Hundreds of Scottish college lecturers braved torrential rain to rally in Glasgow on Saturday 20th May in celebration of their strike victory, reports Donald Milligan.
Workers, students and others attending in solidarity cheered speakers from the unions, from rank and file strike leaders, and from other supporters from the wider union movement, who all congratulated the strikers, blasted the College employers for their intransigence and criticised the Scottish government for their attacks on the strikes.
Lecturers had been striking for one and two day per week for over a month and were about to step up the action with a three day strike the following week, when news came through that there had been a massive climb down by the employers. Talks late on Friday 19 May had culminated in a huge victory for the striking workers.
The union involved – the Educational Institute of Scotland (EIS), through its autonomous Further Education Lecturers Association (FELA) – had been involved in a longstanding dispute with Colleges around implementation of a pay award. Earlier in the year, the employers had reneged on a deal to pay an agreed salary increase and move all lecturers onto a common pay scale. The slogan of the strikers was #honourthedeal.
Although all are funded at the same rates by the Scottish Government, College boards are autonomous employers and had developed a range of widely varying pay rates and conditions of service in an aim to drive down education costs by attacking the living standards and conditions of lecturers.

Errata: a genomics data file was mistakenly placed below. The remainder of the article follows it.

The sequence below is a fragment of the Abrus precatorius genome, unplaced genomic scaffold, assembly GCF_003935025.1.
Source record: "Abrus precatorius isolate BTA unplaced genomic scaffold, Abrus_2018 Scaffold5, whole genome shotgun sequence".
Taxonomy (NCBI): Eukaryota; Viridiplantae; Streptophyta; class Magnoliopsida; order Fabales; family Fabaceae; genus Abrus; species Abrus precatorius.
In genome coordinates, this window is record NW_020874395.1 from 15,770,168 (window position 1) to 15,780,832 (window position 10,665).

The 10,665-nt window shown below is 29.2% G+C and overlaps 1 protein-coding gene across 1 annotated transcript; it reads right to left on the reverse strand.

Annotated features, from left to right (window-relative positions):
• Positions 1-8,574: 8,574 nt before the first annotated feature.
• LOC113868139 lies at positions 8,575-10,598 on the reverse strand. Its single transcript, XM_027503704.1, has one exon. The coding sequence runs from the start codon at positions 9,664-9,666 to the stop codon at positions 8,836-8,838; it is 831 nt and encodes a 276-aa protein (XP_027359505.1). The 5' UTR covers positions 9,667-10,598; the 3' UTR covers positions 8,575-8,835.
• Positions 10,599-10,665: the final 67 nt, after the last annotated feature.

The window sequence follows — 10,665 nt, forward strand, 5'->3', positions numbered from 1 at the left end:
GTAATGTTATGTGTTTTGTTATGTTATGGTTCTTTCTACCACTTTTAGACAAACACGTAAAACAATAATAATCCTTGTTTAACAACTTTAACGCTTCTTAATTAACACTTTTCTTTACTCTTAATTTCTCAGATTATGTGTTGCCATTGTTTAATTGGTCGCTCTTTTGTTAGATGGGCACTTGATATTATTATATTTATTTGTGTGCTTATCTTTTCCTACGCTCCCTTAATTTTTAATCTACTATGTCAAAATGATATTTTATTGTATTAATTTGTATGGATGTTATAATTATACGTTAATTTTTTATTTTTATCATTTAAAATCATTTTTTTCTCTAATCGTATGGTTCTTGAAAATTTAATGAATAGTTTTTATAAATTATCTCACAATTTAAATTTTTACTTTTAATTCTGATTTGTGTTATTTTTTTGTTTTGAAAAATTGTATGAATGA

96% strike mandate
The EIS held a ballot of members in March that produced a staggering 96% vote for strike action (on a turnout of just under 60%). The action agreed in the ballot consisted of a series of escalating strikes beginning with one day strike per week then moving up to two days and then three days. The employers had hoped to isolate the strikers and were desperately hoping that the strike would fizzle out. Facing such instransigence, the action became more solid and building and picket lines were getting bigger as members became angrier and more organised.
The rally heard how membership of the union had grown during the strikes and new branches were being set up, particularly in more remote parts of Scotland. The strikers reached out to students for their support and some supported picket lines and attended the rally with placards in support of their lecturers.
While not everything has been won in the negotiations, the immediate implementation of a national pay scale with minimum rates of pay for the same job had been achieved and the strikes must be considered a major victory for the Scottish labour movement.
The SNP-led government did not play a good role in the dispute. Earlier in the week, SNP Education Minister John Swinney had angered strikers and union members across Scotland alike when he made a public call for the EIS to call off the strike and back down.
Scottish Green Party leader Patrick Harvie was one of a number of speakers from the platform of the rally to criticise Swinney and the SNP, even though the SNP minority government only recently got its latest budget through the Holyrood parliament with the votes of the Scottish Green MSPs. College budgets have been slashed in recent years as the SNP government has prioritised other parts of the budget despite their importance to those working class communities looking for education, skills and training.
The successful conclusion of the strike action will encourage further action across the education sectors and show that union members can strike and win in defence of pay, jobs and conditions against cuts from both Holyrood and Westminster governments.